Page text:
Wednesday, March 28, 2012

Brain Harvest is dead; brain populations set to explode uncontrollably

So, Brain Harvest is dead. I think the editors closed it at the beginning of March, or at least I think that's the date I saw when I searched Google's cache after I found their domain expired. Oh, yes: there's the tweet. Despite the fact that Brain Harvest was one of the few magazines I read on a regular basis, "regular basis" only implies "roughly once every two months or thereabouts," so I missed the actual announcement when it was made.

Despite said real-world-disconnection, I suspected such a closure was coming on account of the fact they'd stopped accepting submissions; but it's still a gut punch to see that empty spot on the Internet where www.brainharvestmag.com ought to be. Brain Harvest published really amazing stuff: they straddled the lines between speculative fiction, literary sensibility, and experimentalism in a way that I have yet to see elsewhere. Although there are a lot of other cool rags out there that are in some ways comparable to Brain Harvest and that appeal in similar ways to my readerly sensibilities--'zines like kill author or The Dream People, for example--there was a slick coolness to Brain Harvest--a commitment, specifically, to bad-assery--to which no one else out there currently compares. Whatever Brain Harvest was/did, it was unique in its aesthetic, utterly and without comparison.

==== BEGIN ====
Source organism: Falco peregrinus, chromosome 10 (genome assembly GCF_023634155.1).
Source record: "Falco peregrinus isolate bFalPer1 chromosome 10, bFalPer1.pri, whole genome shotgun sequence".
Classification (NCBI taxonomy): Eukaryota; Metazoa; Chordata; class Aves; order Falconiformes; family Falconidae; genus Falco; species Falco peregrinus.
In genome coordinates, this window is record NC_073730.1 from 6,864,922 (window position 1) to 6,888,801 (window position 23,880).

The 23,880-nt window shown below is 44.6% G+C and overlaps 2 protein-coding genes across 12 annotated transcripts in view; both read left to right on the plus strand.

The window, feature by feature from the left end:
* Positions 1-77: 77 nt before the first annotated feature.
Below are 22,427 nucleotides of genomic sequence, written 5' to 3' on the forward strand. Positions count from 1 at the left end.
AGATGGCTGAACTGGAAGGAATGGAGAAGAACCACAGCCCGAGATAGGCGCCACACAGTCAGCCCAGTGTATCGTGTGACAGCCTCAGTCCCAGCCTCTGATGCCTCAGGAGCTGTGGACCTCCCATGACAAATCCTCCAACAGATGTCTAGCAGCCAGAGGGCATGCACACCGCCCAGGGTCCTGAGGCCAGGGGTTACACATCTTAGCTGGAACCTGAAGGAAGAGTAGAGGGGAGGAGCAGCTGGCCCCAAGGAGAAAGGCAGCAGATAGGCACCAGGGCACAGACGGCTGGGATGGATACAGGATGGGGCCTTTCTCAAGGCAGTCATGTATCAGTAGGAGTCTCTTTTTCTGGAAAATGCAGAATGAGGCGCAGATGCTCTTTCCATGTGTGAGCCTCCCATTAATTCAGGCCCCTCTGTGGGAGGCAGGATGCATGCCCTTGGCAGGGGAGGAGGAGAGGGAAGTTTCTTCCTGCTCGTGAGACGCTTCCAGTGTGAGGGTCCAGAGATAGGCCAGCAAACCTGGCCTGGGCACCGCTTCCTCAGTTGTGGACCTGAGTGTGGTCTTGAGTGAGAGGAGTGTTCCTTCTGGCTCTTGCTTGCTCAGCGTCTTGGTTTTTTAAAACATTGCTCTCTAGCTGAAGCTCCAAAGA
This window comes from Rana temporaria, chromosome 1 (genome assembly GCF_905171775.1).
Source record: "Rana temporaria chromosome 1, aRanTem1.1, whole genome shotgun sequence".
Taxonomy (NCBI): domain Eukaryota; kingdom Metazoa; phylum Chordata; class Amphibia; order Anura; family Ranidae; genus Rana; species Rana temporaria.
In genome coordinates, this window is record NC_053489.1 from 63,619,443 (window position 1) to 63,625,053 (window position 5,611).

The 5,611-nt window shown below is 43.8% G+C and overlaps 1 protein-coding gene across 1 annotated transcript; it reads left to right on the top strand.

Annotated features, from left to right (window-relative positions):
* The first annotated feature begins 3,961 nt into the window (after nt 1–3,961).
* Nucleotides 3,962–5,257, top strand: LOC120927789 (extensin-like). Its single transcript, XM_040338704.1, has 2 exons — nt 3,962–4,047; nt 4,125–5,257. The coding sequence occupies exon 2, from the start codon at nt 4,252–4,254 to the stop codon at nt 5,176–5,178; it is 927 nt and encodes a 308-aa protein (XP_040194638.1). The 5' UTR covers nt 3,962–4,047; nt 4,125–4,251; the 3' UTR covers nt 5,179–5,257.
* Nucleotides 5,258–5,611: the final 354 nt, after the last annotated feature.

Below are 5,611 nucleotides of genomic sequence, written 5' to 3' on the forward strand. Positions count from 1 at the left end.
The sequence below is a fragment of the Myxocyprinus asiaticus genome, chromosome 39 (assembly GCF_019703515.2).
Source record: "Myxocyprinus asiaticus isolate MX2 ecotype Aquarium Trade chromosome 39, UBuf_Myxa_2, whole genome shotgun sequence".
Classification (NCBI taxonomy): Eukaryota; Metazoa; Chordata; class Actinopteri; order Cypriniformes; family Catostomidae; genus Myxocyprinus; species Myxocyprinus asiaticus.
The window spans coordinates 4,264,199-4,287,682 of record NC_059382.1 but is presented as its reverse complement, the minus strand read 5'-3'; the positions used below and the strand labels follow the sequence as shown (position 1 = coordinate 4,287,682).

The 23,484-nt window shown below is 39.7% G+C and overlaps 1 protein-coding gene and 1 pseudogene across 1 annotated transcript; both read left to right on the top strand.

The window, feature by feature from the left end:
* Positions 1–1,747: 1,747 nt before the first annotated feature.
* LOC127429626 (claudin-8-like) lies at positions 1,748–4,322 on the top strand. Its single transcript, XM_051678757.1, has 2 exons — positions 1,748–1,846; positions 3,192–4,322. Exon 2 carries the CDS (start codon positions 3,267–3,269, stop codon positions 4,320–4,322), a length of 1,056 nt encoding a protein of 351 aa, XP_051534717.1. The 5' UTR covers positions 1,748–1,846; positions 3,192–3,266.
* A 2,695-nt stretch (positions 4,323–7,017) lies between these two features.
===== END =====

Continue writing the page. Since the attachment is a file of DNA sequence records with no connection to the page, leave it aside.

It also frequently struck me that the Brain Harvest team lacked pretension: that they were badasses, and not assholes, was certainly not the most important thing about Brain Harvest's editors, but it definitely made it a wonderful thing to watch happen, leaving me both free of the guilt that comes from admiring editors who are jerk-lords (which happens almost as a matter of course with anything experimental or avant-garde) and, conversely, liberating my senses from the dull and interminable rapping sound that fills and beleaguers the mind when trying to find sense in the philosophy of more commercially-oriented publishers.

Obviously, it made me ridiculously, insanely proud to be published in Brain Harvest not once, but twice.

With Brain Harvest gone, there's an enormous void for a certain kind of snappy, intelligent, experimental speculative fiction that I love, and introduces drag into my hopes for what speculative fiction can look like in general. I really hope that the editors put together an anthology--a veritable Almanac of Badass Speculative Fiction--for the sake of posterity. If not, maybe I'll just start a magazine of my own--maybe with a title like Neuronal Packing Facility--because the legacy of Brain Harvest is too valuable to give up on.

-bn